In Comcast Corp. v. Behrend, 133 S. Ct. 1426 (2013), and Wal-Mart Stores, Inc. v. Dukes, 133 S. Ct. 2541 (2011), the United States Supreme Court issued two opinions that instructed federal trial courts to rigorously apply the standards for deciding whether or not to certify a class action. In Georgia-Pacific Consumer Products, L.P. v. Ratner, Case No. S13G1723 (decided July 11, 2014), the Georgia Supreme Court cited Comcast and Dukes in issuing its own call for the rigorous application of the standards for certifying a class action.
The plaintiffs in Ratner had sought the certification of a class of the owners of property near a mill operated by Georgia-Pacific. The class members claimed that they had been injured by hydrogen sulfide gas released from sludge fields near the mill. The trial court had certified a class consisting of the owners of 67 parcels of properties. The Georgia Court of Appeals had affirmed the certification of the class. However, the Georgia Supreme Court concluded that the trial court had abused its discretion in certifying a class.
The Georgia Supreme Court focused on the requirement that the proponents of a class action establish “commonality.” Establishing commonality requires a showing that there are questions of law and fact common to the class members. Opinion, p. 7. The Georgia Supreme Court noted that “commonality” required more than showing that the class members made a “common contention” that they had suffered from the same wrongful conduct. Opinion p. 8. What the plaintiffs also needed to show was that the common contention was “capable of class-wide resolution.” Opinion, p. 9-10. Although the record contained evidence showing that individual class members might have been injured by the release of hydrogen sulfide gas, the Court that the record contained no evidence that the injuries to all of the class members could be proven on a class-wide basis. The Court left open the possibility that, after the case was returned to the trial court, the plaintiffs could develop additional evidence that could satisfy the commonality requirement. Opinion, p. 15.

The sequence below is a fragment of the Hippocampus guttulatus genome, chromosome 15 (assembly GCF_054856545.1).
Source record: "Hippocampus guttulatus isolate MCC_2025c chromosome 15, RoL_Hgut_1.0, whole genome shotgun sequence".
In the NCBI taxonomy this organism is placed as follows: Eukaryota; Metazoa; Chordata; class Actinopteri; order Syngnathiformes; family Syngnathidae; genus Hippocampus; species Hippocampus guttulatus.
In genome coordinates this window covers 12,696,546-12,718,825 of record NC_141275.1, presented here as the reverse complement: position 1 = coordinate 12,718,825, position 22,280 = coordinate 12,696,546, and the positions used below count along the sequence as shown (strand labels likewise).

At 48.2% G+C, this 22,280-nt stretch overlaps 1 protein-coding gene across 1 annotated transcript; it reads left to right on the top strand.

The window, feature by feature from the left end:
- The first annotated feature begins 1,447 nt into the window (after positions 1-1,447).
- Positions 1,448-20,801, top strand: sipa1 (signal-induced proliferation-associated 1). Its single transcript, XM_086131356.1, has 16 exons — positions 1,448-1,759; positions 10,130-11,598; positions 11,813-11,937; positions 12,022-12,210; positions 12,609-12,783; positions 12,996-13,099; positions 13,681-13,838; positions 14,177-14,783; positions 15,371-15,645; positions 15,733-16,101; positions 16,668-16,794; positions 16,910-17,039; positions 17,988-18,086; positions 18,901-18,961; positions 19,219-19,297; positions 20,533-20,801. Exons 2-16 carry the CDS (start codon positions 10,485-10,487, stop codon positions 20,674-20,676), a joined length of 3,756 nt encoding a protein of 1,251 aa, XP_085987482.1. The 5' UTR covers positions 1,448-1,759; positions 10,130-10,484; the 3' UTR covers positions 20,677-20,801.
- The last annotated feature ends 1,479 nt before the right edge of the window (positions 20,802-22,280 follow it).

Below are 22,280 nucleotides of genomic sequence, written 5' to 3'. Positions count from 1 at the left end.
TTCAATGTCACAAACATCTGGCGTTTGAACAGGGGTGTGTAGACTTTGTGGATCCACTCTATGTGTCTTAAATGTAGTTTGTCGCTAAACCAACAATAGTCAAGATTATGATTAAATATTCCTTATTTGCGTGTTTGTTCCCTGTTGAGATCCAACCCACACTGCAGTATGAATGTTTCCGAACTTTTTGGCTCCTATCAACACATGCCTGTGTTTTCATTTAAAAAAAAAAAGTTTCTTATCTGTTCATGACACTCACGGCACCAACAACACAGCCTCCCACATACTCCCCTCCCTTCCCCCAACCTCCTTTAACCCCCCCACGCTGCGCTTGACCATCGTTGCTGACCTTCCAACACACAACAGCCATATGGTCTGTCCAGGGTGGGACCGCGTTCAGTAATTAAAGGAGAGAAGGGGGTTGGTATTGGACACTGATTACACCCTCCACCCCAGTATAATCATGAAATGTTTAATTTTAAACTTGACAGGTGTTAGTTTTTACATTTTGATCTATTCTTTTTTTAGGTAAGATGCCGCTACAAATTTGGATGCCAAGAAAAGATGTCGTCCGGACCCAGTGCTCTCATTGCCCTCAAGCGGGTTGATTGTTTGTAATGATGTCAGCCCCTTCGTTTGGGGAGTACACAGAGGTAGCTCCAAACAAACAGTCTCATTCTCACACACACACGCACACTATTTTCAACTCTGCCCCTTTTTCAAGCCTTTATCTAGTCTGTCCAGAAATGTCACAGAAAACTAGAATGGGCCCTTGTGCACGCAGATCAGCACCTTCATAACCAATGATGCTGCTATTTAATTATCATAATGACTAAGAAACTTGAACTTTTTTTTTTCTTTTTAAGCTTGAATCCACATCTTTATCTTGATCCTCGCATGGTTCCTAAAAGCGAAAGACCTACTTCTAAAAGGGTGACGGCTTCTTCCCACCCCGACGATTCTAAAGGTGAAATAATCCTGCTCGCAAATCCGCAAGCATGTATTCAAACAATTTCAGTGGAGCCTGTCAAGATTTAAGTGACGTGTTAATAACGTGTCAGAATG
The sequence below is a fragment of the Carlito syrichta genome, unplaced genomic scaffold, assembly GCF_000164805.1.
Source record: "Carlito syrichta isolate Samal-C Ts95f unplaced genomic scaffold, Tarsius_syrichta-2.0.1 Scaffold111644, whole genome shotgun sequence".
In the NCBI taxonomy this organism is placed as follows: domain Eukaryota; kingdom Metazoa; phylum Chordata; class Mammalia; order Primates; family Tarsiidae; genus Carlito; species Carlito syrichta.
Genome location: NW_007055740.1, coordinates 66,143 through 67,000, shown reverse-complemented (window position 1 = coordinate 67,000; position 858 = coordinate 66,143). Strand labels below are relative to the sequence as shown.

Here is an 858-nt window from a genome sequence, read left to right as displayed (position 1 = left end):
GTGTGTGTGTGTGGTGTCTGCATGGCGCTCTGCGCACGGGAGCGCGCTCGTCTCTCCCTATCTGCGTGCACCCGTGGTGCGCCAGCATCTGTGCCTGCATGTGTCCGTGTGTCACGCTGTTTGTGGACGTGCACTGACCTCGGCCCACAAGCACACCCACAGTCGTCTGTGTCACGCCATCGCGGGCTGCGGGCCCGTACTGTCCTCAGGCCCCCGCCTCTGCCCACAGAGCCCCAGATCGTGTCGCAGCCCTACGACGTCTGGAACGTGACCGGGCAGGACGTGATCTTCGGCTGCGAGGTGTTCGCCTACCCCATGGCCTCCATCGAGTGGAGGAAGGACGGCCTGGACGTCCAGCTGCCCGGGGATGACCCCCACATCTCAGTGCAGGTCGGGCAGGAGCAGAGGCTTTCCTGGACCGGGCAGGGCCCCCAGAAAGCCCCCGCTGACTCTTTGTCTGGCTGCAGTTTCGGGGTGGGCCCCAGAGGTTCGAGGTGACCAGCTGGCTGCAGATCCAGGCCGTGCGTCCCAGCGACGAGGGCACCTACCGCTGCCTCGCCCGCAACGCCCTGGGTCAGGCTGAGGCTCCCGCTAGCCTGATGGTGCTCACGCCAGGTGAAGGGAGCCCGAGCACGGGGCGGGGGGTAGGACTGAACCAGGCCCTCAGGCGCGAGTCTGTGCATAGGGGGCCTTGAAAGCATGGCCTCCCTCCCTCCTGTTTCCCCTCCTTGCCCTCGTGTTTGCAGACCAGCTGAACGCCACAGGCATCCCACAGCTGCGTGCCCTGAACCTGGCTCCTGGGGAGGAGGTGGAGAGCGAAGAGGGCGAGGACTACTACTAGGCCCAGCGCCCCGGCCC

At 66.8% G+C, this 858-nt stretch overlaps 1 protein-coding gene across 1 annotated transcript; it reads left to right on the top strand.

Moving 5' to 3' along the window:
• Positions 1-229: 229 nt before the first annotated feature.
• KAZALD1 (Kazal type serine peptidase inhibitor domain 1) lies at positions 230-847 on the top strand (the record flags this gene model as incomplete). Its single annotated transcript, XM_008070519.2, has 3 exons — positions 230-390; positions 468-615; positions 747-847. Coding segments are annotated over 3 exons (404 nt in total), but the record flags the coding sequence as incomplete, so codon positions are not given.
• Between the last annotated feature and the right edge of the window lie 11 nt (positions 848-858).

The Ratner decision should strengthen the hands of defendants resisting the certification of a class. Like Comcast and Dukes, the Ratner case does not change the substance of the standards for certifying a class action. Instead, it requires a more rigorous application of those standards by requiring a hard look at the evidence that would be offered to prove the claims of the class.
For more information on Comcast v. Behrend and class action suits, contact your Appellate Counsel at Smith, Gambrell & Russell.